Summer in Melbourne

Jeez, there wouldn’t be a lot left over if we couldn’t talk about the weather. The weather has always been a big topic of conversation in Melbourne, probably because the weather has always been so notoriously changeable here. At the very least our weather is quirky, and it’s certainly distinct, and not a little famous.

Unfortunately there are more ominous reasons to discuss weather these days. Global warming, climate change, etc, make it a headline item all over the world. Count me as one of the majority that believe that climate change is a thing, and that man and his excesses are largely responsible for it.

It’s hard to argue with the science, regardless of the luddites, flat-earthers and far right nut-jobs who do anyway. Unfortunately, in Australia at least, some of those nut-jobs have been running the show, which meant that policies to combat climate change were reversed, and then barely existent. That’s as it is today, despite the head nut-job getting kicked out. There’s a liberal leader, constrained by nut job dinosaurs in the party, which equate to high sounding promises and little practical action. Pardon the pun, but a bunch of hot air.

Hot air is very much the thing. I reckon there are hundreds of thousands of Aussies like me. I don’t need science to tell me that the climate has changed, and that the environment we live in is a lot warmer and drier than it used to be.

I’m always startled when I realise this. You’re sort of conditioned by school and science to think in geological time frames, and so you inherently believe that if change is to come it will be gradual. To my way of thinking that means barely discernible over a lifetime. In real life it’s a lot swifter than that.

I’m prudent when I cast my mind back to the old days. The natural inclination is to believe that it’s a lot different now, but you have to factor in the focus of looking back. Your memory is selective when it looks into the past. You remember things, people, moments, but the rest is pretty much a blur. You wonder if you see things differently from this distance, if the soft focus strips the detail and leaves only generalities. The question is: do you remember truly?

I can’t answer that. Short of hopping into a time machine there’s no way I can. Certainly I remember hot days when I was a kid, and many hot nights in a time before air-conditioning (fancy!). It wasn’t a thing though, but maybe that was because I was a kid. These are things I can’t say, yet the anecdotal memory I have suggests that it is much warmer now than it was then. It’s the vibe, but it’s not a vibe that can be dismissed.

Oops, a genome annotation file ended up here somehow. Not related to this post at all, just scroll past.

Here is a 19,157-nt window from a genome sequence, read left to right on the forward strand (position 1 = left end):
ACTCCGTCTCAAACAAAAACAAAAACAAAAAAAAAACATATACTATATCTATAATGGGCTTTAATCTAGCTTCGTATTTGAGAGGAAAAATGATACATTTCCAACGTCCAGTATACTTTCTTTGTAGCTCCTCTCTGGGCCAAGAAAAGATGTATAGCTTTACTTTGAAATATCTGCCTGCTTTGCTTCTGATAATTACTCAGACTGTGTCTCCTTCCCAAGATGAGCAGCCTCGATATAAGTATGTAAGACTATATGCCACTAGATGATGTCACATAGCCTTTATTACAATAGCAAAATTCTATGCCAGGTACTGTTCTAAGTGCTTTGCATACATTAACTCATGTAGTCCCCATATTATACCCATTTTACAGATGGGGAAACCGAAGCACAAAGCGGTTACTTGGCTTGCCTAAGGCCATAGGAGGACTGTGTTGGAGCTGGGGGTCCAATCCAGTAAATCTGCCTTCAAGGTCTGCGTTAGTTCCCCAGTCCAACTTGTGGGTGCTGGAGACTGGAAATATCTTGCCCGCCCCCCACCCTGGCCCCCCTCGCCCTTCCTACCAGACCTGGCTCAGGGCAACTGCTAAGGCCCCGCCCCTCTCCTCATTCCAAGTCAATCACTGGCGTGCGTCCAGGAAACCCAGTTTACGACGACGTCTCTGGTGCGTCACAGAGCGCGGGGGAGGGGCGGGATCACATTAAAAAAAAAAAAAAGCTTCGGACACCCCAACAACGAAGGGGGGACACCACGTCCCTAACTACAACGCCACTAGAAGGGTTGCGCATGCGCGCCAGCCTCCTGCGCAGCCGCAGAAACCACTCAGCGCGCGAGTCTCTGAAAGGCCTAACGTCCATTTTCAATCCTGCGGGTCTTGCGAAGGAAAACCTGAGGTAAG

I’m sitting here before my Mac and it’s just ticked past 9am. I’m in a pair of shorts and nothing else. It was hot yesterday, it’s going to be hotter today, and it’s already warm. It’s December, the coolest month of our summer always, and already we’ve had 8-10 days over 30 degrees. The average daily maximum this month has surpassed the long term average by a full 2 degrees plus.

Today they reckon 39 degrees. It’s not the hottest NYE I remember – it was about a stinking 43 degrees ten years ago, and I remember it well. Today comes as part of a pattern. A few moderate days, a warmer day, and steadily increasing heat between 35-40 degrees, before a change comes, and the pattern resets. As it stands we’re getting about two days a week above 35 degrees, and the hottest months are still ahead of us.

Hot as it has been here, if you live in Adelaide then you’ve been truly baked. December has been a shocking month for South Australians. The highs have been higher, and they’ve had more of them.

There have been times in the middle of a hot patch recently when I’ve wondered what it would be like if it was like this every day. There’s something about hot weather when you’re in the middle of it and the sky is painted on and the sun blazing and it feels timeless and eternal.

It’s nice to have warm weather, and not unpleasant when it’s hot if you’re near a beach or pool, or have good air-con. Too much of it though begins to suck the juice out of you. You’re never quite rested properly, you never get away from the heat, and you feel a creeping apathy – too fucking hot to do anything. These days when the cool change comes is greeted with universal relief, which is as much psychological as it is physical.

Thing is, are we heading to a time when it will be (something) like this everyday? I can survive this, but in 50 years from now, even if we have managed to restrict the temperature increase to less than the vaunted 2 degrees, it’s going to be bloody uncomfortable. You don’t need to be a scientist to know that something has to be done. We owe it to our children.

Sidenote: of course as I complain about the heat there are record floods in the north of England. There’s always some weird weather shit happening somewhere, and pretty well always a record. That’s definitely different from when I was a kid. Weather events are more extreme, and more regular – and they take on all different forms.